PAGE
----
Gustavo Petro and the Decent List coalition have been the most affected by the discrediting campaign, now commonly referred to in the media and by the public as 'Castrochavistas.'

"There is a lot of paranoia around a widespread idea that if Petro wins, there will be expropriation of land, but that's false," said Angelica. "However, if the Uribe supporters win, expropriation will actually happen the way they like it: with paramilitary and massacres."

Paramilitary violence represents one of the biggest security problems in Colombia. Since the peace agreements were signed and the FARC gave up its arms and military positions in rural and remote areas, more than 250 social leaders have been murdered while paramilitary groups and illegal loggers have taken over swathes of land and filled the resulting power vacuum.

The campaign is based more on emotional divides rather than facts, leading public opinion into an accusations debate.

Petro has already distanced himself from Cuban and Venezuelan politics, at the same time he respected their sovereignty. But the campaign has proved effective, and the most recent poll by Cifras & Conceptos predicts Petro's Decent List will win four seats or fewer.

How will Sunday's outcome affect the May 2018 presidential elections?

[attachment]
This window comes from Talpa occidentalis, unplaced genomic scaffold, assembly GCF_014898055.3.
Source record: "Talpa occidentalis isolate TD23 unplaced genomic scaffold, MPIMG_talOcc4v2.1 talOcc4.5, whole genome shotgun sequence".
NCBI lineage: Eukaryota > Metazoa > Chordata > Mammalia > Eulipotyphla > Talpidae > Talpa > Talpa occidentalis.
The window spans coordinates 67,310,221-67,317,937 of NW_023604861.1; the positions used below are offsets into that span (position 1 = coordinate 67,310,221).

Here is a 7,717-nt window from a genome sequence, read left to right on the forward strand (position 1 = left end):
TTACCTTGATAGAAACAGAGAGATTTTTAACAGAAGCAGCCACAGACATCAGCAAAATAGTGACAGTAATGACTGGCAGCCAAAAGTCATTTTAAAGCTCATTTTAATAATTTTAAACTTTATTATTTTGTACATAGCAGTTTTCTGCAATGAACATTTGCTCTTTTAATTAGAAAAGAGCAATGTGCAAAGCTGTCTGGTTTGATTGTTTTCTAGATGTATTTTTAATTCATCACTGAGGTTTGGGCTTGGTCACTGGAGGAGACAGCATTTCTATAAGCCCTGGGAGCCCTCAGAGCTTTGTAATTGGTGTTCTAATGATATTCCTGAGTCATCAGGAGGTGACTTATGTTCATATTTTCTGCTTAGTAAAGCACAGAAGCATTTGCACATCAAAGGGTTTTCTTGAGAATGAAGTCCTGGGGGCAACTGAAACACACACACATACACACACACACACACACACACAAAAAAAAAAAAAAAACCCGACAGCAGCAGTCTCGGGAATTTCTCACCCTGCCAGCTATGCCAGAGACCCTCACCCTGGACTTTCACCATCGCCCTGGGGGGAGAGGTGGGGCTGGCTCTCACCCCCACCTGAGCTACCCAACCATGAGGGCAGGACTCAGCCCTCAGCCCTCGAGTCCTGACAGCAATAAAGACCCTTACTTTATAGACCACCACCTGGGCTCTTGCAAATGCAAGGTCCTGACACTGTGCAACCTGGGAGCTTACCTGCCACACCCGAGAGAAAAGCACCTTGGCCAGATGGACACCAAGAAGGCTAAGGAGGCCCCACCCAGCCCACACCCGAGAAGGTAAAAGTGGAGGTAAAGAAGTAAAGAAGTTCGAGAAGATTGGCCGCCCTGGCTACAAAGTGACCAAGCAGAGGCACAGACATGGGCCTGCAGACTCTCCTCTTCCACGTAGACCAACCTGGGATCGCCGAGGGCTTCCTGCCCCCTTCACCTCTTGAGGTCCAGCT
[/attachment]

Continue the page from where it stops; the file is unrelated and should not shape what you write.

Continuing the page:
The composition of the bicameral Congress will set the background for the next government, which will be defined during the May 27 presidential elections.

The most recent polls predict a tie between right-wing Ivan Duque and center-left Gustavo Petro.

The Democratic Center movement, Uribe's political party, is currently leading the legislative polls, followed by the Conservative Party and the Radical Change: all Uribe-supporters. The only anti-establishment party that supported the peace process and has possibilities in the legislative elections is the Liberal Party.

A pro-Uribe majority Congress would definitely help Ivan Duque, Uribe's candidate, which would in turn give the Democratic Center party great control over Colombian politics.

On the other hand, the government could paralyze if Petro wins – as happened when he became mayor of Bogota.

"Petro doesn't have a real political platform, but he fills up public squares because people are dissapointed in traditional political parties," says Felipe. "Uribe's administration left a mark on a lot of people and has its followers. Colombia is a right-wing country and that helps understand a lot of things."

The legislative polls predict a pro-Uribe Congress and Uribe himself will probably be elected as a senator. Both Petro and Duque have great possibilities of becoming the next president of Colombia, which could lead to two very different outcomes, but polls often prove wrong.

"The biggest lesson was the peace plebiscite," says Felipe. "I thought that everyone was going to vote in favor of it and see: they voted against. Anything can happen in the elections."

The Revolutionary Alternative Force of the Commons (FARC) has pulled out of the presidential race, but it's still taking part in the legislative elections and will have at least five seats in the House of Representatives and five in the Senate, as agreed in the peace accords.